It might seem like a cliché, but the reality is that isn’t really a typical day for a PhD student. Your daily routine will depend on several different factors, from your research area and the stage of your PhD to what you’ve agreed with your supervisor and your own learning style. We’ve covered the main aspects that will affect how you spend your PhD below.
If you’re doing a PhD in the Arts and Humanities, you probably won’t be surprised to learn that you’ll spend a fair chunk of your time reading texts or in the library. This is where you’ll do the bulk of your research. However, depending on the nature of your topic you may visit special collections and archives to view rare books and papers elsewhere.
In the Social Sciences, you’re also likely to spend plenty of time reading. However, you might also find yourself conducting research via surveys or interviews, as well as handling large amounts of data.
STEM PhDs usually involve lots of time in the laboratory, performing experiments and testing out hypotheses. You’ll probably also help supervise undergraduate and Masters students while they conduct work in the laboratory, making sure they’re using the right techniques.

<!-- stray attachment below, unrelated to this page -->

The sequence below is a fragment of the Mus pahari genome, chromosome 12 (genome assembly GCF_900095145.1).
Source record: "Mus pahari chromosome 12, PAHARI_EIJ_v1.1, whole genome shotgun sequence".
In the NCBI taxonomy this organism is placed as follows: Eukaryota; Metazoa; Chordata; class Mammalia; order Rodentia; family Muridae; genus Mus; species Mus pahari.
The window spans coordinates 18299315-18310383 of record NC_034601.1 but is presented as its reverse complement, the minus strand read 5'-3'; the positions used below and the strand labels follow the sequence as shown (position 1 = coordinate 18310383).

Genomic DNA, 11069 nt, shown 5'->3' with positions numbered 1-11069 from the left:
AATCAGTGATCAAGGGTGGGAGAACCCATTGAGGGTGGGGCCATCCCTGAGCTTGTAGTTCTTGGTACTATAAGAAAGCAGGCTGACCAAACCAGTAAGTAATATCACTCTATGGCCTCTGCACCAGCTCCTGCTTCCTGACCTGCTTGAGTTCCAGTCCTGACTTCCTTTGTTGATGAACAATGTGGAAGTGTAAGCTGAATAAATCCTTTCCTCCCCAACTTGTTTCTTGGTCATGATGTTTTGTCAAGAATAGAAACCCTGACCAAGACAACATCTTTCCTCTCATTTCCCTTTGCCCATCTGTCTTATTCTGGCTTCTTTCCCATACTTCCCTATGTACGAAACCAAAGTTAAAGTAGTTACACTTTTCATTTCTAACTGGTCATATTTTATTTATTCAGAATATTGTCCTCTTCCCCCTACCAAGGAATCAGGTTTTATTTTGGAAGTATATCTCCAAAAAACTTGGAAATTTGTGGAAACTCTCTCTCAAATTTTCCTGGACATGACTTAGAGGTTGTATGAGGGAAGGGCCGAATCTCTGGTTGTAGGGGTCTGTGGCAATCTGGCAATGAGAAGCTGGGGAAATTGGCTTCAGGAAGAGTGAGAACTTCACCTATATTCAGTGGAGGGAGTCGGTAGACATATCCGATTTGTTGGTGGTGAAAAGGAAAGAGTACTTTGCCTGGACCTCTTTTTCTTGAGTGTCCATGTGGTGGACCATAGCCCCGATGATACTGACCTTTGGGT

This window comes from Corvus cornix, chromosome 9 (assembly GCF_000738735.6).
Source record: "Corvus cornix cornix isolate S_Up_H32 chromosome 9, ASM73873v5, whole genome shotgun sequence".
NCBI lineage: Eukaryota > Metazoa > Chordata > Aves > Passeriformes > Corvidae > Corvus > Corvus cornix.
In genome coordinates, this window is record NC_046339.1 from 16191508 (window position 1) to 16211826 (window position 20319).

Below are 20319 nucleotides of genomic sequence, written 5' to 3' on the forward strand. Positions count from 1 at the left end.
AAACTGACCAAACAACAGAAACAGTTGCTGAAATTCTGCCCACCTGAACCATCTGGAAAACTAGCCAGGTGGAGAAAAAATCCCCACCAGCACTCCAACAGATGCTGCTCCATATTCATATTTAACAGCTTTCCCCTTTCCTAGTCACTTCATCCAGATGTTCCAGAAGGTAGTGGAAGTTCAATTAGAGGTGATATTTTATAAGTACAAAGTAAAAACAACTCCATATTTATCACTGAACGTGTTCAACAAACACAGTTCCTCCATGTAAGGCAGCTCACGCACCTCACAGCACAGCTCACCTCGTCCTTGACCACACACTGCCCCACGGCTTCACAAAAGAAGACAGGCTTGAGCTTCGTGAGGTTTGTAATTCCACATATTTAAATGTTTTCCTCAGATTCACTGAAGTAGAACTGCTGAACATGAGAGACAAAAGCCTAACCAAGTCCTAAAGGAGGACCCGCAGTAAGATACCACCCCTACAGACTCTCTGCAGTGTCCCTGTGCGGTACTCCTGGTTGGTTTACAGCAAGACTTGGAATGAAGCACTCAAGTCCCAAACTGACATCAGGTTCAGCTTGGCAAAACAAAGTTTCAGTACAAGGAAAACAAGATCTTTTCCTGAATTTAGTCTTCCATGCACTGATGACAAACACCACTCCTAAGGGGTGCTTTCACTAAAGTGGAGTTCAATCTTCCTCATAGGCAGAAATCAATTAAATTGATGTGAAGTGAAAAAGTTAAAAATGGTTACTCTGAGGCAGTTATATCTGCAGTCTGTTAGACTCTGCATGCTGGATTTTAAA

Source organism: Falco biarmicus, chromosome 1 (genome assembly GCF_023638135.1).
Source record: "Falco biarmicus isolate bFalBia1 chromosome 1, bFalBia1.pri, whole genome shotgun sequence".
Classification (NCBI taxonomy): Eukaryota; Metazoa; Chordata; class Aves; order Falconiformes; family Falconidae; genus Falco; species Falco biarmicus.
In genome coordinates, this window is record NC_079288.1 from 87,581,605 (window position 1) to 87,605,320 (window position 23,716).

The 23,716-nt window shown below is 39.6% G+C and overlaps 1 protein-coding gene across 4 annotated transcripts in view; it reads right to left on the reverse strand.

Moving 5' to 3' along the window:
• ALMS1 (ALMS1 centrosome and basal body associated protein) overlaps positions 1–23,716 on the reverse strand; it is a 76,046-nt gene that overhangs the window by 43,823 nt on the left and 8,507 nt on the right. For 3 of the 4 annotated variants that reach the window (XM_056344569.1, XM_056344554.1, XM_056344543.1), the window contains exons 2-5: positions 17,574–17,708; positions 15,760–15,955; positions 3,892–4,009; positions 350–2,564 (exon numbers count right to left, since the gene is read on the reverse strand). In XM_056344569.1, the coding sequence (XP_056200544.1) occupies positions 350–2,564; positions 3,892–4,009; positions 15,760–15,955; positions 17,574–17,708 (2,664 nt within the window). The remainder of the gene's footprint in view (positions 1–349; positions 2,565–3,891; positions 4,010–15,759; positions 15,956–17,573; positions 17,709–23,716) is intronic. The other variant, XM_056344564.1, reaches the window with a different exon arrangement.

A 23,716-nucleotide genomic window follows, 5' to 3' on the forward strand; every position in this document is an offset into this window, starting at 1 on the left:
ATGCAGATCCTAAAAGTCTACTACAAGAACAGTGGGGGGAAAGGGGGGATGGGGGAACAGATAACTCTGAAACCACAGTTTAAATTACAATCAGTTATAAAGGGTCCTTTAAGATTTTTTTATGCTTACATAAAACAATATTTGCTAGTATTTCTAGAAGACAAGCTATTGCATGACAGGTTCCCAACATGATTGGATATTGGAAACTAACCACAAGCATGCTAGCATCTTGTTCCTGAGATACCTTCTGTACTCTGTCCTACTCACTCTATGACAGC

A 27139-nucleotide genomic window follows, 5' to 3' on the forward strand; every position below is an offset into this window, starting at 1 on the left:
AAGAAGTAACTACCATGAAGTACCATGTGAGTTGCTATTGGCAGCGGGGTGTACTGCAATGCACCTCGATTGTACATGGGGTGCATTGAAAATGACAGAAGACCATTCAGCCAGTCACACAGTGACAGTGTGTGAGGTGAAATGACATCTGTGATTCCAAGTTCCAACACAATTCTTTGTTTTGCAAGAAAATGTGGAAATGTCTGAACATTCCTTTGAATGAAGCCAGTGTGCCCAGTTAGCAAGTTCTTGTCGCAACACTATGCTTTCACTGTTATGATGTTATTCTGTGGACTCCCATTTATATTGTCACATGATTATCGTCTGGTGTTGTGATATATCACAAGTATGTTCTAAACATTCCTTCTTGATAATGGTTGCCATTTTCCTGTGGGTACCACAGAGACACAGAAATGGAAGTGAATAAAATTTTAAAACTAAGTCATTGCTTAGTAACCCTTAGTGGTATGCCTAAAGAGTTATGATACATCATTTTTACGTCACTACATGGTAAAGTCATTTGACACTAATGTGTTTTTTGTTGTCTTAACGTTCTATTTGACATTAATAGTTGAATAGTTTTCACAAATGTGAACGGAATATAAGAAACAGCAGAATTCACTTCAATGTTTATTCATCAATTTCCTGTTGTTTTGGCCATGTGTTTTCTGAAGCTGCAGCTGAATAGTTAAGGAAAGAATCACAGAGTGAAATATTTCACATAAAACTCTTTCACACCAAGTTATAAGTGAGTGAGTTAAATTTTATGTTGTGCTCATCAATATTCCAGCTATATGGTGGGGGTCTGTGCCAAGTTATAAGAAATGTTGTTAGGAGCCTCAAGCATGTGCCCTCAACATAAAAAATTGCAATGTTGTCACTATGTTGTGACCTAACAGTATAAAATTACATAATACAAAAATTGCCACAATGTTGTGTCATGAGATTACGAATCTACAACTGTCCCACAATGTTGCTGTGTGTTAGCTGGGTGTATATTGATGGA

Your learning style will also have an effect on your daily routine as a PhD student. The independence afforded by a PhD means that you’ll have plenty of freedom to choose your own ‘working’ hours – as well as where they take place.
Some people value the regularity of a 9-5 schedule, while others may find that they’re more productive early in the morning or later in the evening (or a mixture of all three!). Similarly, you may have the freedom to choose where you want to study. This could be at home, in the library, a local café or a shared workspace with other PhD students.
The stage of your PhD
How far you are into your PhD is another big factor in your daily routine. Your first year will largely involve you getting to grips with your research area. You’ll familiarise yourself with the literature and beginning to lay the groundwork for what will become your PhD thesis.
Second year will see you taking on extra responsibilities, such as teaching or laboratory supervision, as well as undertaking the bulk of your research.
Your third and fourth years will usually be dedicating to writing up your research and producing your thesis, culminating in your PhD viva. This is typically the busiest – and most important! – period of a PhD.
Meetings with your PhD supervisor will take place on a regular basis and are an excellent opportunity to provide updates, ask for advice and get their opinion on drafts. The frequency of these meeting will largely be up to you and your supervisor to agree on, but you can expect them to form an important part of your routine as and when they happen.